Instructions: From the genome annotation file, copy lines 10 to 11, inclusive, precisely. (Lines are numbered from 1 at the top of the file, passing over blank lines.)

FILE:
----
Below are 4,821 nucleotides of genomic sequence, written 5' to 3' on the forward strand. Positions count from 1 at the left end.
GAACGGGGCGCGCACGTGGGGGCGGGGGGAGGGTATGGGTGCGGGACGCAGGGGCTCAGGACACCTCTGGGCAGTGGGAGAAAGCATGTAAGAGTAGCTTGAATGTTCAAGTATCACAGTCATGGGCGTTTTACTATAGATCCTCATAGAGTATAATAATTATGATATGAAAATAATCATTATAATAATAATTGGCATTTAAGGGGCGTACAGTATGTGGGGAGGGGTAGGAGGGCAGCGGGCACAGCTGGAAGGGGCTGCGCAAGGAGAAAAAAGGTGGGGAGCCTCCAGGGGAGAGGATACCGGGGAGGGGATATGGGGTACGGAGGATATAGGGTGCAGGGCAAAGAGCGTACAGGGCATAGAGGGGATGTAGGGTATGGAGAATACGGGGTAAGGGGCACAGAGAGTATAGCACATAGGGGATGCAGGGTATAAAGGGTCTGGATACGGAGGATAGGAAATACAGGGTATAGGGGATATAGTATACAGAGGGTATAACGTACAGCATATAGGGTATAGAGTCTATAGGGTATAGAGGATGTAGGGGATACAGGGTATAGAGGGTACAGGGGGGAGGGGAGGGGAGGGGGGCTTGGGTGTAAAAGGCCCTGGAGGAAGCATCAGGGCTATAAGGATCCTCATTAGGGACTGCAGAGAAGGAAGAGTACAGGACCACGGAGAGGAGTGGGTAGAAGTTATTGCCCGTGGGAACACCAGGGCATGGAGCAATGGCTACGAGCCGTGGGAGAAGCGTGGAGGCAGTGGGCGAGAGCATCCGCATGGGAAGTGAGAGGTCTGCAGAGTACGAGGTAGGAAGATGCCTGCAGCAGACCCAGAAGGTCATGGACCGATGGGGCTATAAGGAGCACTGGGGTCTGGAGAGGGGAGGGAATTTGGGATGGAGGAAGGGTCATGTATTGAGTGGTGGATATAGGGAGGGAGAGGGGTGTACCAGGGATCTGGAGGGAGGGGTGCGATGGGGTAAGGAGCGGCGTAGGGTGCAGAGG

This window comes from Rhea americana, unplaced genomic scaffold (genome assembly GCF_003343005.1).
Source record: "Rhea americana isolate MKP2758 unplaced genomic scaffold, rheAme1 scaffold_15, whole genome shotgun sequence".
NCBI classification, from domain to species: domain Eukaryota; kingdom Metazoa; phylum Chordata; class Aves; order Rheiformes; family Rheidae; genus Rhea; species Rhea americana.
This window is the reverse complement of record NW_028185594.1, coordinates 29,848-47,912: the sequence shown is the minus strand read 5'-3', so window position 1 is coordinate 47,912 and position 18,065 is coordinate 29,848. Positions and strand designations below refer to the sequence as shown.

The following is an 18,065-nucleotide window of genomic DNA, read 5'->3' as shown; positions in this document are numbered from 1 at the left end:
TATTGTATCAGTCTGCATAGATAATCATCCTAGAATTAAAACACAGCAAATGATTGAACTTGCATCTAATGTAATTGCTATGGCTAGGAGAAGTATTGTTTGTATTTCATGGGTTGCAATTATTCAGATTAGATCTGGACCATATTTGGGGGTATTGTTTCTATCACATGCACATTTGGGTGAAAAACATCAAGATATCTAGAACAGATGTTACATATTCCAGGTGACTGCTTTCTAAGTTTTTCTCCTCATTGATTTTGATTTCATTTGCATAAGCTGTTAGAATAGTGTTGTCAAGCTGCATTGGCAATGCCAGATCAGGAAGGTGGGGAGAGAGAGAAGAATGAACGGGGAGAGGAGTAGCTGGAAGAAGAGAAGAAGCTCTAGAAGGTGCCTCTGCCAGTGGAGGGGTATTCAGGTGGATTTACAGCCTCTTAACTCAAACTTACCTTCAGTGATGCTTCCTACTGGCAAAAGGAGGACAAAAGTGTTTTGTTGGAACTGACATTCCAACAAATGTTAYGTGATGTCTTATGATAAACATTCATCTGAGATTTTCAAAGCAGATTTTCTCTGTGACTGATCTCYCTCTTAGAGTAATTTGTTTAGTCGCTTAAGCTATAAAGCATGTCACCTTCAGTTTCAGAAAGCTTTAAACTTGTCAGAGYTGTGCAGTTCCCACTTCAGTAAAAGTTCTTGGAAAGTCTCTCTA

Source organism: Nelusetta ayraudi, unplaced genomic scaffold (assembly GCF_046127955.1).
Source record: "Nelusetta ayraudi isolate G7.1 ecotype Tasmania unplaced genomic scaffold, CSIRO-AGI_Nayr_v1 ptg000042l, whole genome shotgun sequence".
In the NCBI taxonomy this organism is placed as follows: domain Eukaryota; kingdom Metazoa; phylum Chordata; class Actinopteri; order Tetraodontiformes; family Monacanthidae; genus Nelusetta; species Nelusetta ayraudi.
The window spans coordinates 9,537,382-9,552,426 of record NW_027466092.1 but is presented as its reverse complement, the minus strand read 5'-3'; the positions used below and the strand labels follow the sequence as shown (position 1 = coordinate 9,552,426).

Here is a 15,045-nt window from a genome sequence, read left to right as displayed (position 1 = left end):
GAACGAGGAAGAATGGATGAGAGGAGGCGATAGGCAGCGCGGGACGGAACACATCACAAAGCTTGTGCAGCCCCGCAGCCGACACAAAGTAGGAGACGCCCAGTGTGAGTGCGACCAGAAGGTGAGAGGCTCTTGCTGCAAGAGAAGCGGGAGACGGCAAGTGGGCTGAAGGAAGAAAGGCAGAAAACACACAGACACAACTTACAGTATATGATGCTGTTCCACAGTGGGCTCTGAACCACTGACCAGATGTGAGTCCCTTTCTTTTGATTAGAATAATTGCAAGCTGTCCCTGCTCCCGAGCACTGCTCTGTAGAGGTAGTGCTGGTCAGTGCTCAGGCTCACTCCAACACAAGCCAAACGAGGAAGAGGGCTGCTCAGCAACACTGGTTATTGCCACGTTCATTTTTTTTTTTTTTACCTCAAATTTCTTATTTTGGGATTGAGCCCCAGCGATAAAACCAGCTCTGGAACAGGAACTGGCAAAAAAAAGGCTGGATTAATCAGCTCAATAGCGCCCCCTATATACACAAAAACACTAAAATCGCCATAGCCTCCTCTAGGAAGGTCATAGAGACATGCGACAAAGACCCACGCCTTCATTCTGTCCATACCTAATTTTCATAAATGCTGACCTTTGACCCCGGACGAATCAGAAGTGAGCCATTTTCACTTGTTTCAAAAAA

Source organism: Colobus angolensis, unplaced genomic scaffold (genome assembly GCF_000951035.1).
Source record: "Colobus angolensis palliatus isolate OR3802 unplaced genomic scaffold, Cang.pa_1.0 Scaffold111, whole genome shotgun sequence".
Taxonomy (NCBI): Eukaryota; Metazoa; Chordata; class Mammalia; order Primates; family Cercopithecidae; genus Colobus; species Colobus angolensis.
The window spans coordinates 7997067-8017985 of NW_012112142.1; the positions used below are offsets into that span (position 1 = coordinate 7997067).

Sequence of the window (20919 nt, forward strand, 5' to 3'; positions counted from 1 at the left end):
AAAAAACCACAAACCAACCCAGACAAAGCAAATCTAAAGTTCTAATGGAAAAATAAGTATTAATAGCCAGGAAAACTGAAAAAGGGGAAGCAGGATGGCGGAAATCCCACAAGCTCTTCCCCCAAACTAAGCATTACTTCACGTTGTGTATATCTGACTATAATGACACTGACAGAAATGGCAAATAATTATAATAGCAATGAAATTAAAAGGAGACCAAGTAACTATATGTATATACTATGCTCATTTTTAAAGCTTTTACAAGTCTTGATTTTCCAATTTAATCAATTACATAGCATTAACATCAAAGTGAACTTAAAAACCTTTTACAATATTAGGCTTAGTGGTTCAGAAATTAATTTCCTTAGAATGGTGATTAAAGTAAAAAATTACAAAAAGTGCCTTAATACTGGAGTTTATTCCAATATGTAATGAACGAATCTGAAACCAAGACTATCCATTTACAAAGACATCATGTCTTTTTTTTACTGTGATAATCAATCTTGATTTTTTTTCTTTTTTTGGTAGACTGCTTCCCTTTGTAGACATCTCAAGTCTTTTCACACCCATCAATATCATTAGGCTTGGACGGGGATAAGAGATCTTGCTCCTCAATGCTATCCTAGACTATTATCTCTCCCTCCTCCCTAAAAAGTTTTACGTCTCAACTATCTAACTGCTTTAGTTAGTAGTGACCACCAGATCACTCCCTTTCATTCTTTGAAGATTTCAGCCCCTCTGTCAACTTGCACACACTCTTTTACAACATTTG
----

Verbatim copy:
Source record: "Nelusetta ayraudi isolate G7.1 ecotype Tasmania unplaced genomic scaffold, CSIRO-AGI_Nayr_v1 ptg000042l, whole genome shotgun sequence".
In the NCBI taxonomy this organism is placed as follows: domain Eukaryota; kingdom Metazoa; phylum Chordata; class Actinopteri; order Tetraodontiformes; family Monacanthidae; genus Nelusetta; species Nelusetta ayraudi.